Day 6: Polygons

Today didn’t feel all that exciting but we got a lot accomplished.

In summer school (and actually in regular school but we’ll see if I change it) I only assign about 6 homework problems a night. I have such different types of students and I want to make sure they all get proper practice of they want it. I do not grade it. It is purely for their practice. The last two years I have done homework quizzes randomly and I don’t know if I will continue it this year. I usually ask if there were any questions from the homework after showing the answers with no work. Usually I get one or two questions. Today we went over all 6 homework questions.  I had other students in the class answer them in multiple ways. I thought it was really beneficial for the class to see the multiple methods that all get the same answer. I did have some kids who clearly didn’t think this was a good use of time – luckily I was the only one who could see their eye rolls after yet another question was asked. How do I get these students to see that this could help them, even if they already got the right answers?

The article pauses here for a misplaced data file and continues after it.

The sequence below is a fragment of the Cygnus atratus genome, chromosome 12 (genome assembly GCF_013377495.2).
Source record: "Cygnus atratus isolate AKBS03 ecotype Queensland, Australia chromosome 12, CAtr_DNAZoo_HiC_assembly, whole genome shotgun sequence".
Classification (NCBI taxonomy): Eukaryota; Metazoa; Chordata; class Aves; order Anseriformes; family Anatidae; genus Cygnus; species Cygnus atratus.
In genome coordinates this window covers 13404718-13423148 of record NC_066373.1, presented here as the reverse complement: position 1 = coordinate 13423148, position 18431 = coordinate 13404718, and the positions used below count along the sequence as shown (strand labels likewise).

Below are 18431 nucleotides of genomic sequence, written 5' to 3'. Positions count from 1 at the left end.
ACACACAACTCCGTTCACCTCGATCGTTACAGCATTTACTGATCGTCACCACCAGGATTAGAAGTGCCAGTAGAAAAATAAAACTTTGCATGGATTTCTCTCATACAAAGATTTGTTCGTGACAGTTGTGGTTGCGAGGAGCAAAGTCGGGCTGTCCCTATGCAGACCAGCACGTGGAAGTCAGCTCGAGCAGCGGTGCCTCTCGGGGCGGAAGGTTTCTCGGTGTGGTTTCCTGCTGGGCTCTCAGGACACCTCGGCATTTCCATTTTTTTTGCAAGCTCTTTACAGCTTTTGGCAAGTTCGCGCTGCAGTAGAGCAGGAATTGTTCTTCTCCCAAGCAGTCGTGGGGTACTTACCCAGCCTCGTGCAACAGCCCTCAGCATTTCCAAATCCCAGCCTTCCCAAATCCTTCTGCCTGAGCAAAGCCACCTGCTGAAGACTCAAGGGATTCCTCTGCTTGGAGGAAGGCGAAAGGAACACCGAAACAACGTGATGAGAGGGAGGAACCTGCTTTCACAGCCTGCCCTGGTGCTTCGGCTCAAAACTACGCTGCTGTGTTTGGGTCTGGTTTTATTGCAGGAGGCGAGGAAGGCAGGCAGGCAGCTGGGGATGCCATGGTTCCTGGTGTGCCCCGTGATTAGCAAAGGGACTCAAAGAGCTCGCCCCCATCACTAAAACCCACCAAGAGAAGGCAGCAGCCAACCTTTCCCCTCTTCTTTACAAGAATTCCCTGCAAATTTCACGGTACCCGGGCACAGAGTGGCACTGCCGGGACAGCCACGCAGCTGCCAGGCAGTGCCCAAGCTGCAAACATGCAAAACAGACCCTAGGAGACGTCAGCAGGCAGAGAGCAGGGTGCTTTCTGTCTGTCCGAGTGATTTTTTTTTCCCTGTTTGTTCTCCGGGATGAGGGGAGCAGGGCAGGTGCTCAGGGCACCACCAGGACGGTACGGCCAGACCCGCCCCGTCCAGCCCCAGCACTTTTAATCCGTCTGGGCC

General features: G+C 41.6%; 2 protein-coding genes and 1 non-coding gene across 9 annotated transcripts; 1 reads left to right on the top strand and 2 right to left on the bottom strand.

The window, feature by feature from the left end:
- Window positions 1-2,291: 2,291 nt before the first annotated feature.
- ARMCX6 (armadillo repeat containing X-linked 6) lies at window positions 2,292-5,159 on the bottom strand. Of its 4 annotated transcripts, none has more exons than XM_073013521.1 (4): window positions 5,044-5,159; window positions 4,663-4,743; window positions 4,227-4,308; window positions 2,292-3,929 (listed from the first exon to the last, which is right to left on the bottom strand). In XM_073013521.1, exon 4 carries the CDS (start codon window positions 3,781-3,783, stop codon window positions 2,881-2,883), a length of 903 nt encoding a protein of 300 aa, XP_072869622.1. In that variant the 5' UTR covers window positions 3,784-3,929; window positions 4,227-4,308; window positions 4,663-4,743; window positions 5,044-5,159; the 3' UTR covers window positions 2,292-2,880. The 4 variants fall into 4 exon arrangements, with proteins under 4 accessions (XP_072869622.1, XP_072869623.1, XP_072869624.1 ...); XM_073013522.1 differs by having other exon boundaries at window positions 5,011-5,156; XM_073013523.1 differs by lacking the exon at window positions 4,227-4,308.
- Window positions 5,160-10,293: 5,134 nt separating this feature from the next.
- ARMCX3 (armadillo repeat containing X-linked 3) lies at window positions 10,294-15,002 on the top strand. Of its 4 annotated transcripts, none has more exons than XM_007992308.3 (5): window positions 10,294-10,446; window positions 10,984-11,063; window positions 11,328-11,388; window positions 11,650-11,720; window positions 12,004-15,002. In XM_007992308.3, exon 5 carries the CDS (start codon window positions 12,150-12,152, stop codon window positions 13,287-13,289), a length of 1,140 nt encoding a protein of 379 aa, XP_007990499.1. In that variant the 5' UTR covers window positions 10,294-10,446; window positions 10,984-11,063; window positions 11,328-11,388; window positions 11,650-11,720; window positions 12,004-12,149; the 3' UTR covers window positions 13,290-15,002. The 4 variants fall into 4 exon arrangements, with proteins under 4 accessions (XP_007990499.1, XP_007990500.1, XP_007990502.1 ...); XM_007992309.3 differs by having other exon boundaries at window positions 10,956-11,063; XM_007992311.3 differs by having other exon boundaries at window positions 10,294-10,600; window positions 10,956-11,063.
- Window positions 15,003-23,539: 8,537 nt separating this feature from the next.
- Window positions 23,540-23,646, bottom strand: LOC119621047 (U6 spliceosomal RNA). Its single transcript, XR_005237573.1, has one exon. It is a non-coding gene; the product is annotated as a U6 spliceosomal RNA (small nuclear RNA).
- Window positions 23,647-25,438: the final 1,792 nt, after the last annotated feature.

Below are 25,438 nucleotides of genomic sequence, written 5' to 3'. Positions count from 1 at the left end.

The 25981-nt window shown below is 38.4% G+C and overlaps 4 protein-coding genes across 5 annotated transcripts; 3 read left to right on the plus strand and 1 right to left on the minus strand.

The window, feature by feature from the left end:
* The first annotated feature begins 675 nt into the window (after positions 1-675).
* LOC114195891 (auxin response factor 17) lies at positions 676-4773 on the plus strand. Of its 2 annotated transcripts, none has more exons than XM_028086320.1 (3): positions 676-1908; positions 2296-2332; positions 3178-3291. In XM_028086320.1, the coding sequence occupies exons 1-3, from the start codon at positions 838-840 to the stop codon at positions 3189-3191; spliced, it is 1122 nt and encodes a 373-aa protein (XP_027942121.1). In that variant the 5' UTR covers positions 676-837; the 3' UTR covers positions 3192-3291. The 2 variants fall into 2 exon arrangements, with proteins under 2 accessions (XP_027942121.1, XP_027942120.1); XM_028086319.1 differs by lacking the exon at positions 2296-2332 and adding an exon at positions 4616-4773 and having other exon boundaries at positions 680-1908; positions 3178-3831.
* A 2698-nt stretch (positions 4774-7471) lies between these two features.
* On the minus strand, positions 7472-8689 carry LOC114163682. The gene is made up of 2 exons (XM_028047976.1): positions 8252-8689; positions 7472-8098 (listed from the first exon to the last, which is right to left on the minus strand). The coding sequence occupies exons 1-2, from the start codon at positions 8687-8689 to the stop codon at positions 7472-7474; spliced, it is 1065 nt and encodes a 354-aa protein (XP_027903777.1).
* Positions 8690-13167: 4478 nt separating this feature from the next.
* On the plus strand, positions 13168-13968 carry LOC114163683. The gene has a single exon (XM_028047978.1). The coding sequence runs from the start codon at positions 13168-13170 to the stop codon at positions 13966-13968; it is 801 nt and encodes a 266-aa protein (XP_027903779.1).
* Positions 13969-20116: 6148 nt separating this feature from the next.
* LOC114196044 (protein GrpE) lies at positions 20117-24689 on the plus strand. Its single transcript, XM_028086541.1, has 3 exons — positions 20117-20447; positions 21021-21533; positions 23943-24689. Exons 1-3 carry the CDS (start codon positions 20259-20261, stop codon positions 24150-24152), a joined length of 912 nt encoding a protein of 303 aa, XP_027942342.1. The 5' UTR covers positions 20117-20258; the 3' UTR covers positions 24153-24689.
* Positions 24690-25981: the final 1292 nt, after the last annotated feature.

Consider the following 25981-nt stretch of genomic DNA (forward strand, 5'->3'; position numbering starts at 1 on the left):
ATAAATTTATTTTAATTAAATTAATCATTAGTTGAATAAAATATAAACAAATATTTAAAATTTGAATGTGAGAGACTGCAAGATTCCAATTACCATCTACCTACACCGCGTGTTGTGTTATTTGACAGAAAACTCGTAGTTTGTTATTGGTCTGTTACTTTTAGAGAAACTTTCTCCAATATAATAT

We looked at triangle angle sums and remote interior angles. Then we got into polygon angle sums with a little dabble in naming polygons. I saw what Dan Burfeind did with this and created my own. I gave each group a stack and said to put them in groups. That’s all. They asked how? I said just group them. They asked what words meant. I said just group them with what you know. There was some hesitation at first but after a minute or two they really got into it. Every group made a few different groups and we shared some of the ways to group them. Then I revealed the number of sides and asked if they wanted to regroup. Some did. Some (rightly) said that their categories were just fine. I love that the students were taking just what they noticed with little background knowledge to get things sorted. Great discussions too.

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Students also took their second quiz and started looking at parallel and perpendicular lines in the coordinate plane.

Une journée un peu longue mais au moins j’ai des photos!